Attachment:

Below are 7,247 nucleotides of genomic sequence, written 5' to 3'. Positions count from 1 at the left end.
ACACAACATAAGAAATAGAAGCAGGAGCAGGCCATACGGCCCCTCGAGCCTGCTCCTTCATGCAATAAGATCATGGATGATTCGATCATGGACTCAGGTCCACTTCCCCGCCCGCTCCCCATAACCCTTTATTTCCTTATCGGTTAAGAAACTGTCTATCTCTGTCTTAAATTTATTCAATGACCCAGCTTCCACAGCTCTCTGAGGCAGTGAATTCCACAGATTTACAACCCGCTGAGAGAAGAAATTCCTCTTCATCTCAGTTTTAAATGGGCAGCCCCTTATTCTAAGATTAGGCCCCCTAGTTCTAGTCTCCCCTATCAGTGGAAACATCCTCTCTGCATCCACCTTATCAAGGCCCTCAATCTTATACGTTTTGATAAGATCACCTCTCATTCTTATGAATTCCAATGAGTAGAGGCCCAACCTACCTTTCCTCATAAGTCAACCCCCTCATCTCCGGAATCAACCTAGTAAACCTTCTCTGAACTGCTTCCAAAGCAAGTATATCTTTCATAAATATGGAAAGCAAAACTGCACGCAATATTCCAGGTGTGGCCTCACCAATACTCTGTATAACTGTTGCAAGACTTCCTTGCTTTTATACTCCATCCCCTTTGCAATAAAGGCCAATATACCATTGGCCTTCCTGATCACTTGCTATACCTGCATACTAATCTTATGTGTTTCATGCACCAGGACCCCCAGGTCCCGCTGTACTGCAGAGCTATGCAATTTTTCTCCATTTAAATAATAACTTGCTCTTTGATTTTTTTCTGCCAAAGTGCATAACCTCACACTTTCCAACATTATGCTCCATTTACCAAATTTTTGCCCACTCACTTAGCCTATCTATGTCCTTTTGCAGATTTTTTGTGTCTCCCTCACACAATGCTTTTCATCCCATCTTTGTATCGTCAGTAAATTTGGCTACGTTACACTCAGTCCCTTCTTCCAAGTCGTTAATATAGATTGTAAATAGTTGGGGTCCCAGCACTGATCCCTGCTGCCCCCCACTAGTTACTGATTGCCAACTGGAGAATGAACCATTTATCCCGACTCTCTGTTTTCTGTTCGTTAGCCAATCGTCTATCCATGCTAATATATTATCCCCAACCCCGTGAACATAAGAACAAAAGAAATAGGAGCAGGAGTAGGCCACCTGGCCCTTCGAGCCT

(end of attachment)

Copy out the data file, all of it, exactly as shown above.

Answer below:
Below are 7,247 nucleotides of genomic sequence, written 5' to 3'. Positions count from 1 at the left end.
ACACAACATAAGAAATAGAAGCAGGAGCAGGCCATACGGCCCCTCGAGCCTGCTCCTTCATGCAATAAGATCATGGATGATTCGATCATGGACTCAGGTCCACTTCCCCGCCCGCTCCCCATAACCCTTTATTTCCTTATCGGTTAAGAAACTGTCTATCTCTGTCTTAAATTTATTCAATGACCCAGCTTCCACAGCTCTCTGAGGCAGTGAATTCCACAGATTTACAACCCGCTGAGAGAAGAAATTCCTCTTCATCTCAGTTTTAAATGGGCAGCCCCTTATTCTAAGATTAGGCCCCCTAGTTCTAGTCTCCCCTATCAGTGGAAACATCCTCTCTGCATCCACCTTATCAAGGCCCTCAATCTTATACGTTTTGATAAGATCACCTCTCATTCTTATGAATTCCAATGAGTAGAGGCCCAACCTACCTTTCCTCATAAGTCAACCCCCTCATCTCCGGAATCAACCTAGTAAACCTTCTCTGAACTGCTTCCAAAGCAAGTATATCTTTCATAAATATGGAAAGCAAAACTGCACGCAATATTCCAGGTGTGGCCTCACCAATACTCTGTATAACTGTTGCAAGACTTCCTTGCTTTTATACTCCATCCCCTTTGCAATAAAGGCCAATATACCATTGGCCTTCCTGATCACTTGCTATACCTGCATACTAATCTTATGTGTTTCATGCACCAGGACCCCCAGGTCCCGCTGTACTGCAGAGCTATGCAATTTTTCTCCATTTAAATAATAACTTGCTCTTTGATTTTTTTCTGCCAAAGTGCATAACCTCACACTTTCCAACATTATGCTCCATTTACCAAATTTTTGCCCACTCACTTAGCCTATCTATGTCCTTTTGCAGATTTTTTGTGTCTCCCTCACACAATGCTTTTCATCCCATCTTTGTATCGTCAGTAAATTTGGCTACGTTACACTCAGTCCCTTCTTCCAAGTCGTTAATATAGATTGTAAATAGTTGGGGTCCCAGCACTGATCCCTGCTGCCCCCCACTAGTTACTGATTGCCAACTGGAGAATGAACCATTTATCCCGACTCTCTGTTTTCTGTTCGTTAGCCAATCGTCTATCCATGCTAATATATTATCCCCAACCCCGTGAACATAAGAACAAAAGAAATAGGAGCAGGAGTAGGCCACCTGGCCCTTCGAGCCT